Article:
Friday, December 28, 2012

Courage and Faith…

The background picture on my laptop (aka- “the wallpaper”) changes regularly.  Variety is the spice of life, right?  Every new image, though, induces from me much soul-searching and anguish.  What do I find beautiful?  What matters to me?  What reflects my values?  Blah, blah, blah.  One might suspect that I put too much thought into an entirely insignificant decision.  I do.  I own it.  So I’ve decided to use it, instituting a personal policy several months ago to tie each wallpaper change to upcoming sermons.  A pictorial guide for what I hope to preach.

Turns out that doing this weekly proved too time consuming.  So I adapted, and now change the wallpaper as new sermon series arise, keeping one around for weeks.  I chose an expansive, verdant banyan tree when I preached on remaking Paradise in our midst.  In summer, when we explored interfaith spiritual gurus, I had whirling dervishes circling across my screen.  Now it’s time for another change, because the annual Cinema Sermon Series approaches.  I’m calling the 2013 version “More than Belief, Faith Is Courage”.  So what image evocatively depicts that idea?

Well, before I reveal my choice (isn’t suspense fun?), I should explain the concept some.  First, ponder common understandings of what “faith” means.  If someone said, “Describe your faith,” what would you say?  I’d guess most American Christians would respond with something like, “I believe in Jesus, God, and maybe the Holy Spirit…”  And should you follow up, “Tell me more about faith in Jesus,” you’d likely hear, “He died for sin, rose again.  That’s what I believe.”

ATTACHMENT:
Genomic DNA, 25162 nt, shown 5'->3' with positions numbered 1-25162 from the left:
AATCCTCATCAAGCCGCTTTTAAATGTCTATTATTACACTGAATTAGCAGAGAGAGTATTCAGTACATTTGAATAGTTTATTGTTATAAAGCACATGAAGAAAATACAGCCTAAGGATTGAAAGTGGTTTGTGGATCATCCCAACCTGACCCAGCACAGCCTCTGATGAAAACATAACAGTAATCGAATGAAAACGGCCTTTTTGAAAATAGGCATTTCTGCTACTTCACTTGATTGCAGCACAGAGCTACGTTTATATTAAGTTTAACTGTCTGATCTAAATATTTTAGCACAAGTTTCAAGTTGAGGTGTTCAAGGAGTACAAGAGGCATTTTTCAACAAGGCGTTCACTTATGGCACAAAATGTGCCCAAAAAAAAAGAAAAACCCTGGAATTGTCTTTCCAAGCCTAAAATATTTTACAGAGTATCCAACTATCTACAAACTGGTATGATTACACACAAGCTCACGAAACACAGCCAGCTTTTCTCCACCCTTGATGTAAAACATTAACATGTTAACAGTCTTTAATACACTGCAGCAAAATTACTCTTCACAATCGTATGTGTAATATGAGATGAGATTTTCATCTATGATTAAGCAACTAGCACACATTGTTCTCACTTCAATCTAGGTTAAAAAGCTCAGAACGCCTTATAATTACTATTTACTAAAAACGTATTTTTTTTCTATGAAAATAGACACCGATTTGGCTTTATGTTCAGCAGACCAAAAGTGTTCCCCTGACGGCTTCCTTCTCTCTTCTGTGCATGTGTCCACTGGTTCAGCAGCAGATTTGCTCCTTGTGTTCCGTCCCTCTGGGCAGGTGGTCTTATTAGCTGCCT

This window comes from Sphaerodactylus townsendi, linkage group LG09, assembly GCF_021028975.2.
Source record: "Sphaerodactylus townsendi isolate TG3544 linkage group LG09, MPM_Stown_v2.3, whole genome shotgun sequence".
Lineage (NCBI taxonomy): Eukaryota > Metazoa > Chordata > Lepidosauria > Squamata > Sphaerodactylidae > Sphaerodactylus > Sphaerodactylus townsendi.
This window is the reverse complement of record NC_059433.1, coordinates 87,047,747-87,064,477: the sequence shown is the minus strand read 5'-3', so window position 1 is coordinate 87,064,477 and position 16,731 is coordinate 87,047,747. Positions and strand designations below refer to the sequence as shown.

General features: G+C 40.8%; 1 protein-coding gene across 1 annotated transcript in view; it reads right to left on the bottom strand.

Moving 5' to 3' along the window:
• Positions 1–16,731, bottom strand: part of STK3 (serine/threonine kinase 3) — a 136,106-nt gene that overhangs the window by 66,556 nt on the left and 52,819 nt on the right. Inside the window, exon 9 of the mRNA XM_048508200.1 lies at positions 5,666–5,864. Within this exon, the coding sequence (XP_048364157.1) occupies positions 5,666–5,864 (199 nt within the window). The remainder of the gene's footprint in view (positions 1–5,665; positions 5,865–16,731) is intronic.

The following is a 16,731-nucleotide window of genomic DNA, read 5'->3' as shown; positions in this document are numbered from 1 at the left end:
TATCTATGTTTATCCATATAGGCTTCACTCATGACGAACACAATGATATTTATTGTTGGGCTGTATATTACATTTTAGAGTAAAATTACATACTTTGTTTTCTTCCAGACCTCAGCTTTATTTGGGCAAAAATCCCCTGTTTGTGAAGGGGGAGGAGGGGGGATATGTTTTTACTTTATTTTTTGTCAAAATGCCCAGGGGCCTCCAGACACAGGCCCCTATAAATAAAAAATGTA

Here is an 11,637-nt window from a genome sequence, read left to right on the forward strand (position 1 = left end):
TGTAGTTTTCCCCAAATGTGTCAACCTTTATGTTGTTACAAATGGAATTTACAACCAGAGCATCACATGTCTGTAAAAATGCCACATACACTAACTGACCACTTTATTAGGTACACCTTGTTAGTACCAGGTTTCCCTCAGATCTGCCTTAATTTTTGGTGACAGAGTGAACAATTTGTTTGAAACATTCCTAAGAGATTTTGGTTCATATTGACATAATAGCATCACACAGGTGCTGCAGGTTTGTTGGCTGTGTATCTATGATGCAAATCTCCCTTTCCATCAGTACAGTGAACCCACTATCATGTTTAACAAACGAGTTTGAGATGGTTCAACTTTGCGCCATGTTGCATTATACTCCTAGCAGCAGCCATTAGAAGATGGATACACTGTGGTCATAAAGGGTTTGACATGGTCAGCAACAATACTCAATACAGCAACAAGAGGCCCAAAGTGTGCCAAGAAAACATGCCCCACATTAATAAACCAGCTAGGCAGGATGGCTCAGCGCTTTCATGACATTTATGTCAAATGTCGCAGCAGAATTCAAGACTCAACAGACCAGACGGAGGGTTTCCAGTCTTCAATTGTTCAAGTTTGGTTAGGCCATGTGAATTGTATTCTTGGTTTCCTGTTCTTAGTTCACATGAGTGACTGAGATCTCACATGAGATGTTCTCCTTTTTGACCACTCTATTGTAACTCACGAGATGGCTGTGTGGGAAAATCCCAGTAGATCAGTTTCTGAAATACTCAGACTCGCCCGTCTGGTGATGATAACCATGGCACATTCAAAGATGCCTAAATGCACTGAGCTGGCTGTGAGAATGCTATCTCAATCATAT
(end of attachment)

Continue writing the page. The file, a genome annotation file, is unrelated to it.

In other words, for reasons too complicated for this letter to do justice, many equate the term faith with the concept belief.  As if they’re synonyms, we surmise that what we believe is the essential content of our faith.  Thus, “I believe in Jesus” = “I have faith in Jesus”.

But consider who you’d put on your laptop wallpaper if asked to select a favorite Champion of Faith.  You know, a religious hero, someone who impeccably embodies what “faithfulness” means.  Belief might be part of your decision, though would that be it?  Like, say, you chose Mother Teresa (and many would, for good reason), you’d have to acknowledge that for her, faith transcended belief.  In posthumously published writings, Mother Teresa revealed that for long stretches of time she struggled to believe.  She continued serving the poor, helping the vulnerable, cleaning festering wounds, all while aching with regret at sometimes lacking belief.  Still, I dare you to argue that she lacked faith! 

And Mother Teresa’s not alone.  Other faithful champions in Christian history wrestled with doubt- Martin Luther, Dorothy Day, Peter, Paul and Mary.  Ultimately, though, these blessed souls each showed the divine power of lived faith.  Not because they believed more muscularly than others- purely, rightly and always true- but because through every peak and valley of this complex life, every whipping wave threatening to maroon their souls on rocky shores, they held fast.  They dug deep.  Stared unblinking into the abyss.  Which is to say, they displayed profound boldness. Courage. 

And I wonder if that’s the more essential part of faith than belief.

So this winter’s Cinema Sermon Series movies will explore the theory that “More than Belief, Faith Is Courage”.  Again, we can’t neglect belief, but we can affirm its proper order.  And I think it comes after we nurture the courage to trust God and live for love.  FYI, the series’ movies will be The Hunger Games, Casablanca and The Shawshank Redemption, because in each courage proves vital.  And my wallpaper image for the series, my courageous companion in faith?!  It’s Martin Luther King Jr. surrounded by hundreds of marchers, faithfully demanding recognition from their nation that all people are created equal.  On those marches, some were mauled and clubbed.  Dr. King, of course, was murdered.  Yet also on those marches, faithful souls sang, “We Shall Overcome,” proclaiming that deep in their hearts, they certainly believed.  Though deeper still, courage burst forth.  Changing the world.  Inspiring belief.  Guiding our hopes for faithfulness still.  Have we courage to follow their lead?  To be champions of faith ourselves?

Grace and Peace,

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